Understanding subarctic wildlife in Eastern James Bay under changing climatic and socio-environmental conditions: Bringing together Cree hunters’ ecological knowledge and scientific observations

Thora Martina Herrmann, Marie-Jeanne Royer, Rick Cuciurean

Research output: Contribution to journalArticlepeer-review

16 Citations (SciVal)

Abstract

The Canadian Subarctic is undergoing climatic and environmental changes which are leading to wide-ranging implications for wildlife, ecosystems and aboriginal communities. Through their long-term experience and observations, Cree hunters of the Eastern James Bay are aware of the local manifestations of changes to animal ecology. This article presents and analyses Cree observations of the effects of altering climatic and environmental conditions on animals and their habitat. Cree Trappers Association (CTA) members are witnessing the appearance of pioneer species, changes in animal population trends, migration patterns and distribution, animal behavior, health and habitat which in turn has impacted Cree traditional subsistence activities. Their observations have the potential to fill gaps in wildlife research for subarctic Canada and could serve to influence culturally appropriate environmental change adaptation strategies. The climate change application in the GeoPortal of Eeyou Istchee – a community-based geospatial information tool developed by the CTA to record climate observations and changes in ecosystem is presented in this article denoting the engagement of the Cree in subarctic research. This article contrasts Cree hunters' observation with scientific knowledge and identifies challenges and areas of convergence between scientific and indigenous expertise for investigating animal ecology under a changing climate in the Subarctic.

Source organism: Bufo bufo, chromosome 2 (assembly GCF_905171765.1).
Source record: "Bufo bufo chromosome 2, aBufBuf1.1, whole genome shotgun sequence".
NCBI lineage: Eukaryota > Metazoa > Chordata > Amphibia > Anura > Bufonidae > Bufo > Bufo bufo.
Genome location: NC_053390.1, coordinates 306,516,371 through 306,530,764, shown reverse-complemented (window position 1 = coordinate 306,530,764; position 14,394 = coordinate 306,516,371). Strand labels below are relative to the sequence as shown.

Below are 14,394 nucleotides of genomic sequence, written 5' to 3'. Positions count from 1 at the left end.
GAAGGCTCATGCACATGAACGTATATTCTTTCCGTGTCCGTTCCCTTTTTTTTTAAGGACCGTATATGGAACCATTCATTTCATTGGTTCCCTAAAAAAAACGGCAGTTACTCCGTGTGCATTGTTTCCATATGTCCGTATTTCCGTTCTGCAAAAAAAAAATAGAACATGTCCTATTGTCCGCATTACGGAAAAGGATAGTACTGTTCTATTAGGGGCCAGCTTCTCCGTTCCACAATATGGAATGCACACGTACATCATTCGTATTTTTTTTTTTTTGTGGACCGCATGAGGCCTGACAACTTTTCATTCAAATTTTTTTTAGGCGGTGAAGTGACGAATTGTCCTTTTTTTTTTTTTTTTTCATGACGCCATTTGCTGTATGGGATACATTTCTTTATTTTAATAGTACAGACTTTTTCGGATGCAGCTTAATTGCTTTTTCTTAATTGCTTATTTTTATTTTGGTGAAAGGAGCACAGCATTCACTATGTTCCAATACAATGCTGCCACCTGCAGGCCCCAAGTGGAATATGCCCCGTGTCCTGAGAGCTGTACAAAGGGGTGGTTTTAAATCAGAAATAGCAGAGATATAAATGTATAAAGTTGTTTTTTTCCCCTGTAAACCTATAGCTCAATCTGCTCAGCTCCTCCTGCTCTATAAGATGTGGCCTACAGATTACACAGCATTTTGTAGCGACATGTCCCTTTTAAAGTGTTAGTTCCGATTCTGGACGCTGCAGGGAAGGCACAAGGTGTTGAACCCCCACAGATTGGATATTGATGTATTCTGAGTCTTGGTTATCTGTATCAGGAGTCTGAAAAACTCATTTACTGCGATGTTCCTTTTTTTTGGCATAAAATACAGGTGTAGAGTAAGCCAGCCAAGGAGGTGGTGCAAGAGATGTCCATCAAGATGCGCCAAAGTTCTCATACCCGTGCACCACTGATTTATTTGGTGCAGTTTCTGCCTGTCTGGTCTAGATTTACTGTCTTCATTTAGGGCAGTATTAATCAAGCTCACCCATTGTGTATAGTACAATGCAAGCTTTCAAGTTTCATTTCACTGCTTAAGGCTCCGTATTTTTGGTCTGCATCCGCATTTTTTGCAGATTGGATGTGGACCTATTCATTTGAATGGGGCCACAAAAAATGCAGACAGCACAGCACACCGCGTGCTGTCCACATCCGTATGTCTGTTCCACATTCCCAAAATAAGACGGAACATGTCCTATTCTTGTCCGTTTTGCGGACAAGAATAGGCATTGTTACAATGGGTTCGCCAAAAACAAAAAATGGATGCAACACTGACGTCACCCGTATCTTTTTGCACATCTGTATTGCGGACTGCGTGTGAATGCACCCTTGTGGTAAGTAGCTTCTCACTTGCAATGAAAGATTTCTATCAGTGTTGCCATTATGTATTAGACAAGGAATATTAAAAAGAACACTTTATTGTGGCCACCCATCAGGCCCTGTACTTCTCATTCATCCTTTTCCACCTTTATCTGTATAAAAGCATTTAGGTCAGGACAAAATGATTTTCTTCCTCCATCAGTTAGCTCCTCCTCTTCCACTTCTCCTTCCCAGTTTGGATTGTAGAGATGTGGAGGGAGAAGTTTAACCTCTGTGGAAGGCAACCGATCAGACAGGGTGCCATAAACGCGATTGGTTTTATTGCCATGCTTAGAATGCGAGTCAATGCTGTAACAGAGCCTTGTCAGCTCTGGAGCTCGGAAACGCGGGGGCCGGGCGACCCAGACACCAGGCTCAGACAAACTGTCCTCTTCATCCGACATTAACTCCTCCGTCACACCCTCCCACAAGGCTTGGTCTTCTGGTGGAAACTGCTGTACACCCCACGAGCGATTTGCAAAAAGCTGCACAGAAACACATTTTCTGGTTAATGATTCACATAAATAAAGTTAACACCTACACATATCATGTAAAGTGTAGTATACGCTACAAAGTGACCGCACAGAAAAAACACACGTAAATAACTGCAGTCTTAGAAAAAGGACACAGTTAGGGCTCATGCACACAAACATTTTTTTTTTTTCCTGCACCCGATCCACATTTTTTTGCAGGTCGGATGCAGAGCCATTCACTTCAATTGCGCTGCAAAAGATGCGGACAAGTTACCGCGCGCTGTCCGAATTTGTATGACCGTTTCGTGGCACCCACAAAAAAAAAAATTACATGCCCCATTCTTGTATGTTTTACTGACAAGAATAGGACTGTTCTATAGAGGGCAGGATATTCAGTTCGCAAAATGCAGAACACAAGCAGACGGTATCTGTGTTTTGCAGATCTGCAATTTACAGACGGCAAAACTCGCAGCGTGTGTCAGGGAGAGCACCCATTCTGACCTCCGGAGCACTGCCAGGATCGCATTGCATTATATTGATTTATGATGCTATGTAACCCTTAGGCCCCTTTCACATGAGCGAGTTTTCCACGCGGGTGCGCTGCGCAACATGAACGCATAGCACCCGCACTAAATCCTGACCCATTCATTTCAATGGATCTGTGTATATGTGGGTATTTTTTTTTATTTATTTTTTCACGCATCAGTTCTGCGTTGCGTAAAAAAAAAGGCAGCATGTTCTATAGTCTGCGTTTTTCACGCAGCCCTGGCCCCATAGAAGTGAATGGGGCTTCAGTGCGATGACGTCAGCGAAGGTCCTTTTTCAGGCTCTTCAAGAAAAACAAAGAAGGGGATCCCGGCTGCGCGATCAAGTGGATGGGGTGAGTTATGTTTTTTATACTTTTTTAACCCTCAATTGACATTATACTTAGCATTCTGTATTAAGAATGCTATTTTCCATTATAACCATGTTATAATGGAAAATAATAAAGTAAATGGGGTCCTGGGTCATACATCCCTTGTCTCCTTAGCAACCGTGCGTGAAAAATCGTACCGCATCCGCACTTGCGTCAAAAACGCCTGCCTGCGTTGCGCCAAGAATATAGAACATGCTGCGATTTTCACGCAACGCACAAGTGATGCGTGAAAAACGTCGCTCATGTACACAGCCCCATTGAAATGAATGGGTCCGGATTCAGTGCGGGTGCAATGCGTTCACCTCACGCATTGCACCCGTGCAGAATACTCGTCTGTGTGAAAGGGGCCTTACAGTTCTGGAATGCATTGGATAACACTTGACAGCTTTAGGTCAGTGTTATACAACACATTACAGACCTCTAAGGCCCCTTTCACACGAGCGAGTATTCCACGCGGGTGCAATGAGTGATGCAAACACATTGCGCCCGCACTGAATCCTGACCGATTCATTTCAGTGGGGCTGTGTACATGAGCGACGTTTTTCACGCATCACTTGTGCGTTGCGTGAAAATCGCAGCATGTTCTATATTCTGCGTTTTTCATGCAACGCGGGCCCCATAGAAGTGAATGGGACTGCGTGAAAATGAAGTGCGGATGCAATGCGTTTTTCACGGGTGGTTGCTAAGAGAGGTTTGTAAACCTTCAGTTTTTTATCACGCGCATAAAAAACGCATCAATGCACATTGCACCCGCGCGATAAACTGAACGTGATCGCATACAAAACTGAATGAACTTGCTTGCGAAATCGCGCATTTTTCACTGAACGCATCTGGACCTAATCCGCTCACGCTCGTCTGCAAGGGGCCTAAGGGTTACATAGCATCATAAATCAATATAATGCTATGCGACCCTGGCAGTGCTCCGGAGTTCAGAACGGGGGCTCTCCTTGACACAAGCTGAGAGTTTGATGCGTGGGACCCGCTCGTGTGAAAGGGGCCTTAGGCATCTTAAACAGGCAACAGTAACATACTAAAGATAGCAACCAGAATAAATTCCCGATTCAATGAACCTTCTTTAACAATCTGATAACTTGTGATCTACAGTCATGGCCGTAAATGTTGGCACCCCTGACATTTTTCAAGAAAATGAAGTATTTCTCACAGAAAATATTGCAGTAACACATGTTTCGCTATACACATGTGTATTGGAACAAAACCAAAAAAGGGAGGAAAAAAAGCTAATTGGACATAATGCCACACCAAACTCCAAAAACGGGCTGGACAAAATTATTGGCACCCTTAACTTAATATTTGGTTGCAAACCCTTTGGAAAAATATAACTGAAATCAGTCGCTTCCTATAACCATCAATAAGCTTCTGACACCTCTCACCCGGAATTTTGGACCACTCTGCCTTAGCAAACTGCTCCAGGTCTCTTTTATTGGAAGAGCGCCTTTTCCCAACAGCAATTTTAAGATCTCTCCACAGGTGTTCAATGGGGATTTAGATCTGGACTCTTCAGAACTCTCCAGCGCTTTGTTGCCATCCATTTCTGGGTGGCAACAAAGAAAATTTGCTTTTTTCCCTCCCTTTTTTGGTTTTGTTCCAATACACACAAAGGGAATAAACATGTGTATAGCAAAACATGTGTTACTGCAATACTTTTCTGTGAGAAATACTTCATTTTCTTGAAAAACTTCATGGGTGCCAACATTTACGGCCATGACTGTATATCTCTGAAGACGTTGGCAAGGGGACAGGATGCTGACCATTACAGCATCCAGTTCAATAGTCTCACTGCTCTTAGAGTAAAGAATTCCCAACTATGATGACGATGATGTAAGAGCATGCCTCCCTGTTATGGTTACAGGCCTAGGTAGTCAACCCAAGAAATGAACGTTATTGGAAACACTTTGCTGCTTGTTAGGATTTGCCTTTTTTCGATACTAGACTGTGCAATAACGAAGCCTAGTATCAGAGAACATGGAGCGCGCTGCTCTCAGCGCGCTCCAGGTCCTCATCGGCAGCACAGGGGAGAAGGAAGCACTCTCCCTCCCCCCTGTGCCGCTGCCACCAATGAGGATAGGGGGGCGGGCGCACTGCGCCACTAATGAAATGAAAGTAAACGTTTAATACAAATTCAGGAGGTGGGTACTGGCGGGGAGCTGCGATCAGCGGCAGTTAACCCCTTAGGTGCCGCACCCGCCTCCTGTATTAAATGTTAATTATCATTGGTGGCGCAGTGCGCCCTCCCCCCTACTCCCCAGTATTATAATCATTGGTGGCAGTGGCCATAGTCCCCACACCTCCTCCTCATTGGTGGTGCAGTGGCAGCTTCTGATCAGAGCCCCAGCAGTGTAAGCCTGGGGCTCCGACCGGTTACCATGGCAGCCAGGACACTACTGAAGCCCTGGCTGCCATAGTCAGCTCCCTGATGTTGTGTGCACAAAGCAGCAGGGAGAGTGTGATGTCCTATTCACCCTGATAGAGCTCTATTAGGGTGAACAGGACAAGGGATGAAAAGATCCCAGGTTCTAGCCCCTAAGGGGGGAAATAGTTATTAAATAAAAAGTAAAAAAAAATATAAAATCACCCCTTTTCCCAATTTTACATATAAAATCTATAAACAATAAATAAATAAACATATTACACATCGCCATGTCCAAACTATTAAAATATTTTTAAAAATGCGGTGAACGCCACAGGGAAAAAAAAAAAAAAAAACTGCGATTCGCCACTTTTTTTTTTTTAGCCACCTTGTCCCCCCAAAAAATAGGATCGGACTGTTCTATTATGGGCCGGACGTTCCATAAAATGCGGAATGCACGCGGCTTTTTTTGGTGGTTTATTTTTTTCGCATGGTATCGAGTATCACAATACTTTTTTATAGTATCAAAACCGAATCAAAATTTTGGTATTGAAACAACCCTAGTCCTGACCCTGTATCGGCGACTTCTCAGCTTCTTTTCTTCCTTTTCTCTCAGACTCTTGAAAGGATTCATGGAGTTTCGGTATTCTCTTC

Original languageEnglish
Pages (from-to)245-270
Number of pages26
JournalPolar Geography
Volume35
Issue number3-4
DOIs
Publication statusPublished - 31 Jan 2012

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